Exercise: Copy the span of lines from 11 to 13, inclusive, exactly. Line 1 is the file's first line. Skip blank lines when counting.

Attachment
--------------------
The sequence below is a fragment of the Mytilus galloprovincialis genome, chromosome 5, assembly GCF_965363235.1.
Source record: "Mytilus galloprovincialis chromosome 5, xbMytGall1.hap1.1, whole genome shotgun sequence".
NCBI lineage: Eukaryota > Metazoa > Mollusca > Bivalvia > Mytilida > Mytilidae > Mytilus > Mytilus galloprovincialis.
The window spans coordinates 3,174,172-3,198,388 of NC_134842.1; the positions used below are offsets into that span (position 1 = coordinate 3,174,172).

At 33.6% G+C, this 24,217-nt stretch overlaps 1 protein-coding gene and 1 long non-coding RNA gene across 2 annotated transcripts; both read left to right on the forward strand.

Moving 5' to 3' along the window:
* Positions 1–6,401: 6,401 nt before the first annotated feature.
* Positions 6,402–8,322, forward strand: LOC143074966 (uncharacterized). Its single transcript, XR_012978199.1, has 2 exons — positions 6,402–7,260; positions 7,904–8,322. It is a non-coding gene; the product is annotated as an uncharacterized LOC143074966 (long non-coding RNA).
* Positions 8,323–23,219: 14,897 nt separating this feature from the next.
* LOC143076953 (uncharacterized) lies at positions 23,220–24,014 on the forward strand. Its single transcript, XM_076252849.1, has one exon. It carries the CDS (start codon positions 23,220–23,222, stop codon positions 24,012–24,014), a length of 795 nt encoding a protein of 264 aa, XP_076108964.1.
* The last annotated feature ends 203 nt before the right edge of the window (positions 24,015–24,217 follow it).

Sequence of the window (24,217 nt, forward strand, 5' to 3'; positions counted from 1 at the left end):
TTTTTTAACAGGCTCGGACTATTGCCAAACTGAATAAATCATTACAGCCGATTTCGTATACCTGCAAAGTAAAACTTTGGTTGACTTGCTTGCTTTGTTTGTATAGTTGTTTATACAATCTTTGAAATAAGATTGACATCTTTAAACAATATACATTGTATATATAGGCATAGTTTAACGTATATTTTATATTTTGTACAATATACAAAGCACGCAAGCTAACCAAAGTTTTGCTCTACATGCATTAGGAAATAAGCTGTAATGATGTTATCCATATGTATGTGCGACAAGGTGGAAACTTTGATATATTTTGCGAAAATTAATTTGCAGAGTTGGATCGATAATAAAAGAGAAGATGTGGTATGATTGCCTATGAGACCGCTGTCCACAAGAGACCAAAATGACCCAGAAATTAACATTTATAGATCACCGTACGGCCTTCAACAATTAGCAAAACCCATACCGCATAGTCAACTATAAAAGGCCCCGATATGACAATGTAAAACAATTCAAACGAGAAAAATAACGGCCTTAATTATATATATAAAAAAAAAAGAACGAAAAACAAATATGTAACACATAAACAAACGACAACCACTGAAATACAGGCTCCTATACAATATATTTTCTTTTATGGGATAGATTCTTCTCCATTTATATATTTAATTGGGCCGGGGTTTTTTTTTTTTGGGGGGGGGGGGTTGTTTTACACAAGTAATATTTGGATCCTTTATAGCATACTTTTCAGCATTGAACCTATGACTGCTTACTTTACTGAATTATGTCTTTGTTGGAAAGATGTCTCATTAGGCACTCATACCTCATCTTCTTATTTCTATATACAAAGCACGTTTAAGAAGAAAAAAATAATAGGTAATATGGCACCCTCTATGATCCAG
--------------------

* The last annotated feature ends 203 nt before the right edge of the window (positions 24,015–24,217 follow it).

Sequence of the window (24,217 nt, forward strand, 5' to 3'; positions counted from 1 at the left end):
TTTTTTAACAGGCTCGGACTATTGCCAAACTGAATAAATCATTACAGCCGATTTCGTATACCTGCAAAGTAAAACTTTGGTTGACTTGCTTGCTTTGTTTGTATAGTTGTTTATACAATCTTTGAAATAAGATTGACATCTTTAAACAATATACATTGTATATATAGGCATAGTTTAACGTATATTTTATATTTTGTACAATATACAAAGCACGCAAGCTAACCAAAGTTTTGCTCTACATGCATTAGGAAATAAGCTGTAATGATGTTATCCATATGTATGTGCGACAAGGTGGAAACTTTGATATATTTTGCGAAAATTAATTTGCAGAGTTGGATCGATAATAAAAGAGAAGATGTGGTATGATTGCCTATGAGACCGCTGTCCACAAGAGACCAAAATGACCCAGAAATTAACATTTATAGATCACCGTACGGCCTTCAACAATTAGCAAAACCCATACCGCATAGTCAACTATAAAAGGCCCCGATATGACAATGTAAAACAATTCAAACGAGAAAAATAACGGCCTTAATTATATATATAAAAAAAAAAGAACGAAAAACAAATATGTAACACATAAACAAACGACAACCACTGAAATACAGGCTCCTATACAATATATTTTCTTTTATGGGATAGATTCTTCTCCATTTATATATTTAATTGGGCCGGGGTTTTTTTTTTTTGGGGGGGGGGGGTTGTTTTACACAAGTAATATTTGGATCCTTTATAGCATACTTTTCAGCATTGAACCTATGACTGCTTACTTTACTGAATTATGTCTTTGTTGGAAAGATGTCTCATTAGGCACTCATACCTCATCTTCTTATTTCTATATACAAAGCACGTTTAAGAAGAAAAAAATAATAGGTAATATGGCACCCTCTATGATCCAG